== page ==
Lukas NICKEL 倪克魯
University of Vienna 維也納大學
Exhibiting Qingzhou Buddhist Sculpture in Museums
In 1996 workers levelling a playground in Qingzhou, Shandong, came across a pit filled with Buddhist sculptures. Staff of the local museum recovered fragments of about 320 figures most of which were dating to the 6th century AD. Already in the following year the find was presented to the public, during an exhibition at the National Museum of China. In 2000 the Hong Kong Museum of Fine Arts staged a special show. In 2001 a large-scale special exhibition was created at the Museum Rietberg in Zurich, and was shown at the Alte Museum in Berlin, the Royal Academy in London, and the Sackler Gallery in Washington. In each venue visitor numbers reached record levels. Over the following years more exhibitions followed in Sydney, Singapore, Paris and other places. Even if found only a few years before and even if their context was still little understood, the Qingzhou Buddhist sculptures soon became some of the most frequently exhibited artworks from China.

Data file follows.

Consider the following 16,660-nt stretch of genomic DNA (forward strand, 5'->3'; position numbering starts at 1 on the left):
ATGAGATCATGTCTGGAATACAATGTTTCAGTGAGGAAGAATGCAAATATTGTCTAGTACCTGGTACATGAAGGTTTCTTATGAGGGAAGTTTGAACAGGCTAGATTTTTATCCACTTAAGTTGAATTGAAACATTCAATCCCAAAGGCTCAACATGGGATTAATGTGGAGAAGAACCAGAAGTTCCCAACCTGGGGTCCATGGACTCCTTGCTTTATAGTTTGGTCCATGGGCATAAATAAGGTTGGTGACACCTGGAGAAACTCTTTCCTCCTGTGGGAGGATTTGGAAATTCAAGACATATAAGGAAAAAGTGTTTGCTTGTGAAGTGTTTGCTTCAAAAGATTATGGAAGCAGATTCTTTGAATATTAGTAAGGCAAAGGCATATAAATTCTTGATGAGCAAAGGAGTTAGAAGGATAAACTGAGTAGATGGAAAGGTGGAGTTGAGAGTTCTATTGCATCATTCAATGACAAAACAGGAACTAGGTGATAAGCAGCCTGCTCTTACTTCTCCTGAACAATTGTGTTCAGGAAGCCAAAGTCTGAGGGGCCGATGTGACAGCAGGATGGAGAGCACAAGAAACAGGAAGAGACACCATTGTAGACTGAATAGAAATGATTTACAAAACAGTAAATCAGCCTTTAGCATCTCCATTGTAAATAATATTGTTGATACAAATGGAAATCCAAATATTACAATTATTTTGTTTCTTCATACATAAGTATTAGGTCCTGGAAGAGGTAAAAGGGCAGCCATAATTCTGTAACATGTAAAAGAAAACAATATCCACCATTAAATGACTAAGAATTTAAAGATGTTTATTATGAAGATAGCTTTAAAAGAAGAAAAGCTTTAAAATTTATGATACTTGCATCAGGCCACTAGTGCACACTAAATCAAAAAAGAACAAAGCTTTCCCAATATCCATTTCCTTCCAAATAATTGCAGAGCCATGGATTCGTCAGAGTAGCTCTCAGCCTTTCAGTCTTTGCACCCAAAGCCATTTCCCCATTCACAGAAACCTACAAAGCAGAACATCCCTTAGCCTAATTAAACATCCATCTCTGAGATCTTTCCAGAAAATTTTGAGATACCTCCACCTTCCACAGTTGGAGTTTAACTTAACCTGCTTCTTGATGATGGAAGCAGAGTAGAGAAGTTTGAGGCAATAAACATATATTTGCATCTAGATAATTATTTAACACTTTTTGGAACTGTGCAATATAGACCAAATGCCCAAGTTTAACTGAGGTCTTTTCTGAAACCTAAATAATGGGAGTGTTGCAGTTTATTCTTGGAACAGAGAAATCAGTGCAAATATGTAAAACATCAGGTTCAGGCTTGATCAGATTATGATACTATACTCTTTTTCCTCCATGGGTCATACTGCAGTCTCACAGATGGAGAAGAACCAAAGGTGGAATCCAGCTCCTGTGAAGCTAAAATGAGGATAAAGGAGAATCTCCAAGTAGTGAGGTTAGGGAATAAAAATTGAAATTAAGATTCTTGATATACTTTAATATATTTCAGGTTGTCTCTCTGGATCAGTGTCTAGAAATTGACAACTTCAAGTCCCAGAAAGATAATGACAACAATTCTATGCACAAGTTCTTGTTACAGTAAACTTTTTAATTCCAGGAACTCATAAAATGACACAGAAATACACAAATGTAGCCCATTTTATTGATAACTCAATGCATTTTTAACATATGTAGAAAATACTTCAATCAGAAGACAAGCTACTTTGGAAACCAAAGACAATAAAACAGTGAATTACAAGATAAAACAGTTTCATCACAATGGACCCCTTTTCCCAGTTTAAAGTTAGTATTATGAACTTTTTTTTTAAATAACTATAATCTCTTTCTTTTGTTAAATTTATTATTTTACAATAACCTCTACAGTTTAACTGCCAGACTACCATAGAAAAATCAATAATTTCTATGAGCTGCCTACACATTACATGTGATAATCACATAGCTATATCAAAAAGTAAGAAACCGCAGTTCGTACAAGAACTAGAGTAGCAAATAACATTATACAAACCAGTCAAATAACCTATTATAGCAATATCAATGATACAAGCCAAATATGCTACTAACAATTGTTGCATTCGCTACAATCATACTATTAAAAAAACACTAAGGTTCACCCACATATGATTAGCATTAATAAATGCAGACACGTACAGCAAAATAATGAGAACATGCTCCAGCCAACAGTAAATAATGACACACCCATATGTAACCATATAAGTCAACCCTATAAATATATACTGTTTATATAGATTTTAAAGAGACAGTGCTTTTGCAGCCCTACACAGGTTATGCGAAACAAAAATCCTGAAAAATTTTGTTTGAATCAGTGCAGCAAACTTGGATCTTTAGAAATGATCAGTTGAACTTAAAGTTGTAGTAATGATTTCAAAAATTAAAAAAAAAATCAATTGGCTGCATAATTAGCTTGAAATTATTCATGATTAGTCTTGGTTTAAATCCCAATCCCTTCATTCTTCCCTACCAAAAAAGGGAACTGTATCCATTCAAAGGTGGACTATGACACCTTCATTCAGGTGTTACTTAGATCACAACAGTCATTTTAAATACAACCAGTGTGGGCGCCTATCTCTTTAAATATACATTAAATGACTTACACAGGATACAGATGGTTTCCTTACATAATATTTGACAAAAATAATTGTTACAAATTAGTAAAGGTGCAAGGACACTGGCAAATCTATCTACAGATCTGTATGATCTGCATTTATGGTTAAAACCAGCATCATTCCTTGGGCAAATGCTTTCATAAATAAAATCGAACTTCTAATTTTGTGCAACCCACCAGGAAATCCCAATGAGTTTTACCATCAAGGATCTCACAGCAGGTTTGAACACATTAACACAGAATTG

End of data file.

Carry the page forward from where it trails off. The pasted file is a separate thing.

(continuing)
The paper will summarise what is known to date about the find, and will raise the question: Why did these sculptures provoke such an extraordinary interest equally among a Chinese and a foreign audience? Why did these objects of Buddhist worship appeal equally to Buddhist and non-Buddhist viewers? What made them attractive to visitors even if removed from their original context and presented in Museums? The talk will try and explain the exceptional appeal of these art works for a modern audience.